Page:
The defendant does not assert that the routine interrogation by Border Patrol Agents of passengers boarding a bus in Buffalo bound for New York City was invalid, and we accordingly express no opinion on that point.*fn7 His argument is rather that the testimony as to the contents of the wallet should have been excluded as being the fruit of unlawful conduct by the agents after that initial contact. We find nothing unlawful. To a trained border patrol agent at Buffalo, only two miles from the nearest bridge from Canada, the assertions of two women with "heavy accents" that they had been born in "Boofalo" was enough to warrant further investigation, although not to justify an arrest. In contrast to the situation in California and many other states where the number of Mexicans who have been legally admitted or have become American citizens renders Mexican accent or appearance insufficient as an indicator of illegal entry, see United States v. Brignoni-Ponce, 422 U.S. 873, 95 S. Ct. 2574, 45 L. Ed. 2d 607, 43 U.S.L.W. 5028, 5032 (1975); United States v. Mallides, 473 F.2d 859 (9 Cir. 1973), the agents could rely on their experience that few people born in Buffalo have a Jamaican accent. United States v. Brignoni-Ponce, supra, 422 U.S. 873. 95 S. Ct. 2574, 43 U.S.L.W. at 5032. Although Salter did not have a foreign accent, his close involvement in helping the women get on the bus, combined with his silence when they said they were born in "Boofalo," was sufficient to raise a reasonable suspicion that he was a participant in violating the law. That suspicion serves to authorize a brief interrogation, as the Supreme Court held in Adams v. Williams, 407 U.S. 143, 146, 32 L. Ed. 2d 612, 92 S. Ct. 1921 (1972):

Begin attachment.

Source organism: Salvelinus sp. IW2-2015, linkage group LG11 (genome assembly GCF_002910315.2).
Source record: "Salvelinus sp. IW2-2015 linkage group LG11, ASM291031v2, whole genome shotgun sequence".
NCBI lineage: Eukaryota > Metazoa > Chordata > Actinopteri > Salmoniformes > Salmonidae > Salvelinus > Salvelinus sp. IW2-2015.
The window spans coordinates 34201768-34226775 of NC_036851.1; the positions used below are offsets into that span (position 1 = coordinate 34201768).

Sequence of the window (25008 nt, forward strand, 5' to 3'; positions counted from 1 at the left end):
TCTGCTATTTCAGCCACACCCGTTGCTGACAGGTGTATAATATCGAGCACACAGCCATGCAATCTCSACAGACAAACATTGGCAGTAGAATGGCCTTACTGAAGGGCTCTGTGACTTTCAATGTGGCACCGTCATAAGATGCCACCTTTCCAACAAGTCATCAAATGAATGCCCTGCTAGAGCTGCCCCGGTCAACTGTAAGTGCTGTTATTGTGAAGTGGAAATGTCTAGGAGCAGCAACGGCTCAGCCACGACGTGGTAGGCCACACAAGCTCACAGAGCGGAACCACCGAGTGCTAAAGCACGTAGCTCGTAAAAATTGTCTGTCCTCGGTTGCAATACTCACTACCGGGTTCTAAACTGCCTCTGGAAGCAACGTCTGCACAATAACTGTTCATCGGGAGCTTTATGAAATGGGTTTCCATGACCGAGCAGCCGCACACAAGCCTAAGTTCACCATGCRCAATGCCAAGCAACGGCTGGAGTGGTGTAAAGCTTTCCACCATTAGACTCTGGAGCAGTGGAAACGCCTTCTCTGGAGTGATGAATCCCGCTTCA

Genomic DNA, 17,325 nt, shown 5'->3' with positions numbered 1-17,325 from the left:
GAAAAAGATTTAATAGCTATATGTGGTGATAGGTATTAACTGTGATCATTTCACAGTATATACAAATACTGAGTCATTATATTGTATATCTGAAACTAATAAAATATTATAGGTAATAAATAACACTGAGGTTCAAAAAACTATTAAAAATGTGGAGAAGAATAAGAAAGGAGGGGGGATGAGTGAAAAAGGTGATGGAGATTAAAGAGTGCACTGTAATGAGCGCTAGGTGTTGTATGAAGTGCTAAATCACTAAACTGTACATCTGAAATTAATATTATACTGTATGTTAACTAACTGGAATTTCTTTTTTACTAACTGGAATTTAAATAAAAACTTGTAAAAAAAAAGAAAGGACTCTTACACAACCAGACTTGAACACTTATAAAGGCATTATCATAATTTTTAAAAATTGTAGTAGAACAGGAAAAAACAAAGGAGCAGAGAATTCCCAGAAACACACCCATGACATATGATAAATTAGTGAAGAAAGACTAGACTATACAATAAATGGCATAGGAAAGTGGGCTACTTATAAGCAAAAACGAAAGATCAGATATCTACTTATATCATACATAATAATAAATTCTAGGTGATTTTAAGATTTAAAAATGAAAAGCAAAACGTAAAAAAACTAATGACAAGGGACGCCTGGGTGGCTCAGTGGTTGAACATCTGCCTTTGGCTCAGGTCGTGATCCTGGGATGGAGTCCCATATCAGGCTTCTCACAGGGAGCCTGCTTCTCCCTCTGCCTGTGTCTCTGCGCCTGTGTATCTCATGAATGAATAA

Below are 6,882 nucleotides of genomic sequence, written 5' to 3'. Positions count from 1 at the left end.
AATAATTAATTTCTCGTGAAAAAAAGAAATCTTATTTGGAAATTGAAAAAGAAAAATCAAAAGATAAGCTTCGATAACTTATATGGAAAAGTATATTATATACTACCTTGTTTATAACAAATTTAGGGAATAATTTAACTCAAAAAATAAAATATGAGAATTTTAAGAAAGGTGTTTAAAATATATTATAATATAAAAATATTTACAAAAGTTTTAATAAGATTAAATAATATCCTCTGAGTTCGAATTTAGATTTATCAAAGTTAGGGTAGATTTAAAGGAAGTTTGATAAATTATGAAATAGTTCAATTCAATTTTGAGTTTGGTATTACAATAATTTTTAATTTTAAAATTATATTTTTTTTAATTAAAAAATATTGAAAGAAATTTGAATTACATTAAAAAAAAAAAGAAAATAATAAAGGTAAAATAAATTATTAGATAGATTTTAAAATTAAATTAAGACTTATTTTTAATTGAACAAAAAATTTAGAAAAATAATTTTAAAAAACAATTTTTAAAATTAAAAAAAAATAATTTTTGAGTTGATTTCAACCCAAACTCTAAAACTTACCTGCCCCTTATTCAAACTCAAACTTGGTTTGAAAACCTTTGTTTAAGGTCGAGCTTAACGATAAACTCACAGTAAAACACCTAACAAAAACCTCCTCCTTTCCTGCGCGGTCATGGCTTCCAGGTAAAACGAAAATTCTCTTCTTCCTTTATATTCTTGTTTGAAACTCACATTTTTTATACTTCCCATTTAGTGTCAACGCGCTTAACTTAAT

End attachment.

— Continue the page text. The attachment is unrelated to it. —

A brief stop of a suspicious individual, in order to determine his identity or to maintain the status quo momentarily while obtaining more information, may be most reasonable in light of the facts known to the officer at the time.
United States v. Brignoni-Ponce, supra, 422 U.S. at 881, 95 S. Ct. at 2580, 43 U.S.L.W. at 5031, has now settled that such an investigation, based on reasonable suspicion, may be used to enforce the immigration laws.*fn8 We likewise see nothing wrong in Agent Fernan's asking Salter to step into the baggage room, a place more convenient for interrogation than an open platform; in any event this had no causal relation to what transpired.